When I hear about the dummying down of America, I want to jump up, raise my hand and squeak, “Me! Me! Call on me!” but by then I’ve already forgotten what I have to say. Here on the blog, I can do about 6 posts with energy and then I want to go, “and blah, blah, blah” and then I tune out. It’s true, we’re sliding. When I just did a web search on mediocrity in America the first two citations up are: NFL playoff hopefuls thriving on mediocrity and Eli Manning rises above mediocrity. I am glad that somebody does rise.
There is a book in me. A good, well written book. The parentheses that proliferate here disappear and the ellipsis are eclipsed by stellar grammar that turns each phrase, just so. I have no idea where it is.
Rich wrote a book a week ago today. Truly, he did. For three years he’s been muttering, “I HAVE to write the book” and then a week ago Wednesday he phoned from work to ask if we had any plans for the weekend. I said not that I knew of, just that we were headed to D.C. Thursday morning early but nothing until then. He said, “Good. I think I’ll write the book.” He came home midday that Friday and went into his office and other than bathroom breaks and three for catnaps, he wrote his book. By Wednesday, before we left for the conference, he had a response from his editor and publisher.
He wrote 28000 words in 3 days and it will be edited and published and sold and then he’ll be asked to speak about it. I know this is true because this is how he wrote his doctoral thesis. While he was going to graduate school in his mid-twenties, he got married, had two children, held two jobs and dealt with family matters and then, in one week, he wrote his thesis about adolescence and the media. It was published and it got him a job teaching at Temple University and with Children’s Television Workshop. A couple years later, he wrote the ESPN Sports Poll, considered the most influential research tool in the industry today. Next, he’ll write the American Leisure Activities Poll. Probably in his office, probably with Sophie napping on the desk and his wife dropping food bundles at the door.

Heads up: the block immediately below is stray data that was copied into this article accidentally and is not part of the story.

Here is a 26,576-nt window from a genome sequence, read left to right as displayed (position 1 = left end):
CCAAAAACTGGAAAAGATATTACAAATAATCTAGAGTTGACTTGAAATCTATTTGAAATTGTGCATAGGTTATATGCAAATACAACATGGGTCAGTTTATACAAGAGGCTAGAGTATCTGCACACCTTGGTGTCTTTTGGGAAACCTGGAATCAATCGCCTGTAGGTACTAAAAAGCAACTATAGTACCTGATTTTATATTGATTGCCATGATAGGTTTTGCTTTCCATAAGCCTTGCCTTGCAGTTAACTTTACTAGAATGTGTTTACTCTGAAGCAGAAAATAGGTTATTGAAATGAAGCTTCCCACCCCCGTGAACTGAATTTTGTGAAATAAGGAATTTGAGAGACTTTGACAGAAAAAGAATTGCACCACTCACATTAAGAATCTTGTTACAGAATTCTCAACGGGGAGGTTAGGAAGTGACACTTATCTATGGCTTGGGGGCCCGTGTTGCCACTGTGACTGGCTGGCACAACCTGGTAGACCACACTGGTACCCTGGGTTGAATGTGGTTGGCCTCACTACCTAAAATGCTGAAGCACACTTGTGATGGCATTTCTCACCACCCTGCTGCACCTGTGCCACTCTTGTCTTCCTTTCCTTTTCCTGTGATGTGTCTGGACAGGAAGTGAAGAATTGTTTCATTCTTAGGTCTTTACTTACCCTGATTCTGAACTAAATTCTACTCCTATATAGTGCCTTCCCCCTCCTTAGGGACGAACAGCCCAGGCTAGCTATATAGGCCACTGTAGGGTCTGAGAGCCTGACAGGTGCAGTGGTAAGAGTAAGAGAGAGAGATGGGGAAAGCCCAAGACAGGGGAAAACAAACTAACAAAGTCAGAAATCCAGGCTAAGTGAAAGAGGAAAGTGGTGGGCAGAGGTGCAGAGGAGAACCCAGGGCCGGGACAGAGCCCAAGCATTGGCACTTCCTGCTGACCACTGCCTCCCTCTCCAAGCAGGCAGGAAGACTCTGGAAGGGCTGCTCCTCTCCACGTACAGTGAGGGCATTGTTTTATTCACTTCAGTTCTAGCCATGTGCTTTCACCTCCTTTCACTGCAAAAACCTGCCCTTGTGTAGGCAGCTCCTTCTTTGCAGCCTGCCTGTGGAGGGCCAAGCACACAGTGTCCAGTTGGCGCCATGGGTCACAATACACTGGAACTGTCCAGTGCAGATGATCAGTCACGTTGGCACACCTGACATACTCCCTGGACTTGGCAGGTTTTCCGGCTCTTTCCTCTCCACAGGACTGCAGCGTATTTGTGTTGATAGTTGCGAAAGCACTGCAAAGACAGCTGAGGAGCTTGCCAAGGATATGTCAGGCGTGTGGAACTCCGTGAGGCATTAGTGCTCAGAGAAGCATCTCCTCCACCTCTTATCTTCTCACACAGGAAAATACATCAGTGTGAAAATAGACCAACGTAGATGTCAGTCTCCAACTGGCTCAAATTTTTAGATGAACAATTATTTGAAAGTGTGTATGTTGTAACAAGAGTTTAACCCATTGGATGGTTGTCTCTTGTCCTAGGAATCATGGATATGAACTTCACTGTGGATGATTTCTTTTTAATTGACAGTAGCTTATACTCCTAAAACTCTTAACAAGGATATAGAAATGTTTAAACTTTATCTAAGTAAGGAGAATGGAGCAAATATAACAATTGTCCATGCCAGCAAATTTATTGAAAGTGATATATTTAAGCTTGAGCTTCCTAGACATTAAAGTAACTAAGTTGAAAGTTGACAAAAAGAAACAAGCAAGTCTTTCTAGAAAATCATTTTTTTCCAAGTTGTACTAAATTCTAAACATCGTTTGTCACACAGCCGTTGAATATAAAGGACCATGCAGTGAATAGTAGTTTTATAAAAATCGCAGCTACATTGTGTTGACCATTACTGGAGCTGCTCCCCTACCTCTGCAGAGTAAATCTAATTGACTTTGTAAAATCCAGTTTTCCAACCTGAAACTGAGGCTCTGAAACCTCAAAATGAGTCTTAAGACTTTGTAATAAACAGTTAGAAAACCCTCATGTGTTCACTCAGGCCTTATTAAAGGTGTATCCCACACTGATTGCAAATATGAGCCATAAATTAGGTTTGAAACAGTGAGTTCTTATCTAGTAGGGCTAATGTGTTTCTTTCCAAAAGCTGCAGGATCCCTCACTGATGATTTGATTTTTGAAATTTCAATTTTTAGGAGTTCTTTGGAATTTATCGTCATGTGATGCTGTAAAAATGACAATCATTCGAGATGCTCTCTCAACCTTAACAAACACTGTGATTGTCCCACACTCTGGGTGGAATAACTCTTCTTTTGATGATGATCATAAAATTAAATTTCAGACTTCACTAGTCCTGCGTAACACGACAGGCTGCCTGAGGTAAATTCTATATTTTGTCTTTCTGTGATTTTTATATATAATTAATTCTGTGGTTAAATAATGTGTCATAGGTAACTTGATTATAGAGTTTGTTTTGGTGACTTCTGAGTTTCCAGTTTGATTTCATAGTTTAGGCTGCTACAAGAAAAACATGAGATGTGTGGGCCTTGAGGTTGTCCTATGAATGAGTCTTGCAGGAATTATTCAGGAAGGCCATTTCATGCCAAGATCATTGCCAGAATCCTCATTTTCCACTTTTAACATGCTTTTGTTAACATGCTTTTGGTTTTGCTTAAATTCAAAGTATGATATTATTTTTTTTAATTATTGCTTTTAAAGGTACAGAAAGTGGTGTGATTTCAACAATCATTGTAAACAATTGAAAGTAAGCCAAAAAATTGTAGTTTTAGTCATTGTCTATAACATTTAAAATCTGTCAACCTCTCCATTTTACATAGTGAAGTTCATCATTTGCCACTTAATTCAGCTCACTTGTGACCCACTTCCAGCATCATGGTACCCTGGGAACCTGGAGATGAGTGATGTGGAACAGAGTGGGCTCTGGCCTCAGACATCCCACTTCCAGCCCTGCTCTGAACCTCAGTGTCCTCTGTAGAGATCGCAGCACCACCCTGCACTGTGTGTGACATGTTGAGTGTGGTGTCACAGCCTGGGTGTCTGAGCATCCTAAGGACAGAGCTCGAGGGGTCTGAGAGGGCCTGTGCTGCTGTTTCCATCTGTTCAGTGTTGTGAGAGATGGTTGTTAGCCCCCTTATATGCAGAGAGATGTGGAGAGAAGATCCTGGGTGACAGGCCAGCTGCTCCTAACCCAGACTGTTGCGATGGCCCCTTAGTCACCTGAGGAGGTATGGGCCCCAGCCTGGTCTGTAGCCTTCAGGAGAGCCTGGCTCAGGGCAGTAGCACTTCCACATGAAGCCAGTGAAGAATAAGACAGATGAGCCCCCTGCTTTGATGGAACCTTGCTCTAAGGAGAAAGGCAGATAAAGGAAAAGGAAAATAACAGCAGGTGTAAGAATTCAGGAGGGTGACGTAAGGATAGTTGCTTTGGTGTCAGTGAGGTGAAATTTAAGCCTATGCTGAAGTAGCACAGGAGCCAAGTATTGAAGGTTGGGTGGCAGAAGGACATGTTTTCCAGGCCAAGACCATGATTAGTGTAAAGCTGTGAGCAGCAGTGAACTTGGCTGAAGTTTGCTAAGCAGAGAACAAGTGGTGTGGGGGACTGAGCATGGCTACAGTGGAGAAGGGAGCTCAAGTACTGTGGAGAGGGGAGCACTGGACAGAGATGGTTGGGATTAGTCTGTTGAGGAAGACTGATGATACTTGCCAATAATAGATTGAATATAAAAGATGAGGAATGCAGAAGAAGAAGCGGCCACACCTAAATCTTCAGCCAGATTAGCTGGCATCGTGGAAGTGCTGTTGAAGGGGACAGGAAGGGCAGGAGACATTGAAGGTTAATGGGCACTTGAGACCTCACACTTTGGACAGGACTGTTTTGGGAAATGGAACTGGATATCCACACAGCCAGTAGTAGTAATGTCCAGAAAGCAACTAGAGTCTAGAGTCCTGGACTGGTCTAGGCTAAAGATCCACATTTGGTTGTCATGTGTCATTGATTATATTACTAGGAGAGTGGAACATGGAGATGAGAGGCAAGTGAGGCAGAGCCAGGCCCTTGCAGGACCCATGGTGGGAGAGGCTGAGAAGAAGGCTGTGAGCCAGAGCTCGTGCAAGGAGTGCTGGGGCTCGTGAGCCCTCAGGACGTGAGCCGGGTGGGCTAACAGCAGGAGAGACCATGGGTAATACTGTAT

I think my book will be semi-fiction, which already begs the question of whether it could ever be published or not. And my book is actually your book. It is essays on every day life and death, made up of what I like to think of as chapters describing common phenomena. Publishers are not looking for oxymoronic anecdotal, humor with pathos, tales of the human condition. They want The Little Book of How To Go Green, Get Rich and Be Fulfilled in 30 Days. Now, I also find out that publishers basically want you to have the marketing plan in place for your own book before they even take it on. This feels a lot like the accountant wanting you to fill out 70 pages of “tax worksheets” so they can plug it into a program and “do your taxes” for 500.00. I have no marketing plan. If I had a marketing plan I would be selling these very lovely wool felted knitting needle cases by the gross, but I’m not.